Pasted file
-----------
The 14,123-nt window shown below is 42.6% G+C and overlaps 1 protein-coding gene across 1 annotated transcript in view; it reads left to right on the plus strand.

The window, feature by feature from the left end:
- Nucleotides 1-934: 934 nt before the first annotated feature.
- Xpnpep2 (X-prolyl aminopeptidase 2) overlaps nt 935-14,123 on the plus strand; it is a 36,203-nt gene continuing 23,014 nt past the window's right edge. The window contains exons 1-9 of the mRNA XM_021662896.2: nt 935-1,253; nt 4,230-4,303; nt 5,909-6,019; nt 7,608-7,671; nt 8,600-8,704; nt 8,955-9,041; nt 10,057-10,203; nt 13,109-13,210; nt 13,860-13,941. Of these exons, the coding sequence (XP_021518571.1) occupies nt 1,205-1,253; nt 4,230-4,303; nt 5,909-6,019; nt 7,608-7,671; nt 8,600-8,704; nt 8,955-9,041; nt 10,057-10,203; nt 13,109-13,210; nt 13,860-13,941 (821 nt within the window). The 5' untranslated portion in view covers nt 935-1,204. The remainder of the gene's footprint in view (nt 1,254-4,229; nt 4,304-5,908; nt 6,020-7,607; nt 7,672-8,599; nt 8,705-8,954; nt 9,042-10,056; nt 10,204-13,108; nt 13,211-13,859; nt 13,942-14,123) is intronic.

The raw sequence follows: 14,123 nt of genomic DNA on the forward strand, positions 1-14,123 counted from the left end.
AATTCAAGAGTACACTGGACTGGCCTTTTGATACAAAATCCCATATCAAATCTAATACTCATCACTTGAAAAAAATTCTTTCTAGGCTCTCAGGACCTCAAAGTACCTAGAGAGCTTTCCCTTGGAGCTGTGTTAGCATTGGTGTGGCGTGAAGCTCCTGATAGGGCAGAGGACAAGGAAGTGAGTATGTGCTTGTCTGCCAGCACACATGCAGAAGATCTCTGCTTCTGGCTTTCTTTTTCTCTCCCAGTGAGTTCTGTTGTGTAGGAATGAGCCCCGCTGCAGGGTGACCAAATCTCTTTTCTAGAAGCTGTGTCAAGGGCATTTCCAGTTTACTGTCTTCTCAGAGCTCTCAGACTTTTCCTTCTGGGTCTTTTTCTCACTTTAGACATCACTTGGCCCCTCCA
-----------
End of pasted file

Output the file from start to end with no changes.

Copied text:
The 14,123-nt window shown below is 42.6% G+C and overlaps 1 protein-coding gene across 1 annotated transcript in view; it reads left to right on the plus strand.

The window, feature by feature from the left end:
- Nucleotides 1-934: 934 nt before the first annotated feature.
- Xpnpep2 (X-prolyl aminopeptidase 2) overlaps nt 935-14,123 on the plus strand; it is a 36,203-nt gene continuing 23,014 nt past the window's right edge. The window contains exons 1-9 of the mRNA XM_021662896.2: nt 935-1,253; nt 4,230-4,303; nt 5,909-6,019; nt 7,608-7,671; nt 8,600-8,704; nt 8,955-9,041; nt 10,057-10,203; nt 13,109-13,210; nt 13,860-13,941. Of these exons, the coding sequence (XP_021518571.1) occupies nt 1,205-1,253; nt 4,230-4,303; nt 5,909-6,019; nt 7,608-7,671; nt 8,600-8,704; nt 8,955-9,041; nt 10,057-10,203; nt 13,109-13,210; nt 13,860-13,941 (821 nt within the window). The 5' untranslated portion in view covers nt 935-1,204. The remainder of the gene's footprint in view (nt 1,254-4,229; nt 4,304-5,908; nt 6,020-7,607; nt 7,672-8,599; nt 8,705-8,954; nt 9,042-10,056; nt 10,204-13,108; nt 13,211-13,859; nt 13,942-14,123) is intronic.

The raw sequence follows: 14,123 nt of genomic DNA on the forward strand, positions 1-14,123 counted from the left end.
AATTCAAGAGTACACTGGACTGGCCTTTTGATACAAAATCCCATATCAAATCTAATACTCATCACTTGAAAAAAATTCTTTCTAGGCTCTCAGGACCTCAAAGTACCTAGAGAGCTTTCCCTTGGAGCTGTGTTAGCATTGGTGTGGCGTGAAGCTCCTGATAGGGCAGAGGACAAGGAAGTGAGTATGTGCTTGTCTGCCAGCACACATGCAGAAGATCTCTGCTTCTGGCTTTCTTTTTCTCTCCCAGTGAGTTCTGTTGTGTAGGAATGAGCCCCGCTGCAGGGTGACCAAATCTCTTTTCTAGAAGCTGTGTCAAGGGCATTTCCAGTTTACTGTCTTCTCAGAGCTCTCAGACTTTTCCTTCTGGGTCTTTTTCTCACTTTAGACATCACTTGGCCCCTCCA